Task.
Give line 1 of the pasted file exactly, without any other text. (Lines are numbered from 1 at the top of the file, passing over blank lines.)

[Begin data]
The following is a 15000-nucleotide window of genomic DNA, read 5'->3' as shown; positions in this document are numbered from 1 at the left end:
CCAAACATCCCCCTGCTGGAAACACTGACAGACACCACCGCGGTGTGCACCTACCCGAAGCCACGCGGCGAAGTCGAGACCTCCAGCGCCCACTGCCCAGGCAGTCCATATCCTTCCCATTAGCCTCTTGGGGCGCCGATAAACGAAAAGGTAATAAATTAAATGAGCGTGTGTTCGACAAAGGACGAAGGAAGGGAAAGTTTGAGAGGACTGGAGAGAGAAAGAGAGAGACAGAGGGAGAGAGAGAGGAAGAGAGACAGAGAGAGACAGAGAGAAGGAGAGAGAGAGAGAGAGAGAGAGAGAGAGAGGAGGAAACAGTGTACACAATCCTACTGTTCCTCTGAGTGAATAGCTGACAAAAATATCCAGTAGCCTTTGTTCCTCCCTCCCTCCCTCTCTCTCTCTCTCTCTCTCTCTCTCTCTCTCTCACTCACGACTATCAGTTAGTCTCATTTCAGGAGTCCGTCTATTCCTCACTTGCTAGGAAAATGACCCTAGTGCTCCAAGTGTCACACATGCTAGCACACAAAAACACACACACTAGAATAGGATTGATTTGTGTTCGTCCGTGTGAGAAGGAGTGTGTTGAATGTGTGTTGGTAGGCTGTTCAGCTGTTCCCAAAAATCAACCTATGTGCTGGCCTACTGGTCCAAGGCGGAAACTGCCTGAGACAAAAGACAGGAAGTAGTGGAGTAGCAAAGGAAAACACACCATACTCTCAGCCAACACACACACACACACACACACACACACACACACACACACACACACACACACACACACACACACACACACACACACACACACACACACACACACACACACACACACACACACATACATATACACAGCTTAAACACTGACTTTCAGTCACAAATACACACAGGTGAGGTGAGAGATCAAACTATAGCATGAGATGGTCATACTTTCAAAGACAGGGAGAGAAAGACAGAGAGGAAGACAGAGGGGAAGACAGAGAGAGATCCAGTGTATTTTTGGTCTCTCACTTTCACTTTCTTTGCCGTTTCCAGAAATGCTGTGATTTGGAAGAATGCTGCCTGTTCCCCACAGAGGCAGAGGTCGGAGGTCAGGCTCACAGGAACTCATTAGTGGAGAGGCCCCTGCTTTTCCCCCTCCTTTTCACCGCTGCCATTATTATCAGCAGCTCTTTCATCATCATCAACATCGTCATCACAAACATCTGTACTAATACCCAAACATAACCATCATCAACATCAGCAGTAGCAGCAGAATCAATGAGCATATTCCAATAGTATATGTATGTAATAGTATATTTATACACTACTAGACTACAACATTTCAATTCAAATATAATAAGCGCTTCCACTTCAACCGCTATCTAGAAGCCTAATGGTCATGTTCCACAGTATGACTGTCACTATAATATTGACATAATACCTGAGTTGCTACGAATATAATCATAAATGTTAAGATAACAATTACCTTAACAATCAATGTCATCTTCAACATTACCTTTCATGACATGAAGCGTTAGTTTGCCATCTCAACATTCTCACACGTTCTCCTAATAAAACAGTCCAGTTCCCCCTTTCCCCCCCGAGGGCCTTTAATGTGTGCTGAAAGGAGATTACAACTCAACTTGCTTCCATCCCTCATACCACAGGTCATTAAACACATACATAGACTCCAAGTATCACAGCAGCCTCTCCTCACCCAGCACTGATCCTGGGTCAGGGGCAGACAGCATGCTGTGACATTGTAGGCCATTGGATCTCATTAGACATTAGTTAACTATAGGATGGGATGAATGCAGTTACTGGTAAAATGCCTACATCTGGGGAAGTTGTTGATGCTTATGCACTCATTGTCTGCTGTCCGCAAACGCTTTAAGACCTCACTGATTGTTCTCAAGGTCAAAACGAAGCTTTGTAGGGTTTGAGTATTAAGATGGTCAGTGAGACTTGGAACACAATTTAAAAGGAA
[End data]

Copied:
The following is a 15000-nucleotide window of genomic DNA, read 5'->3' as shown; positions in this document are numbered from 1 at the left end: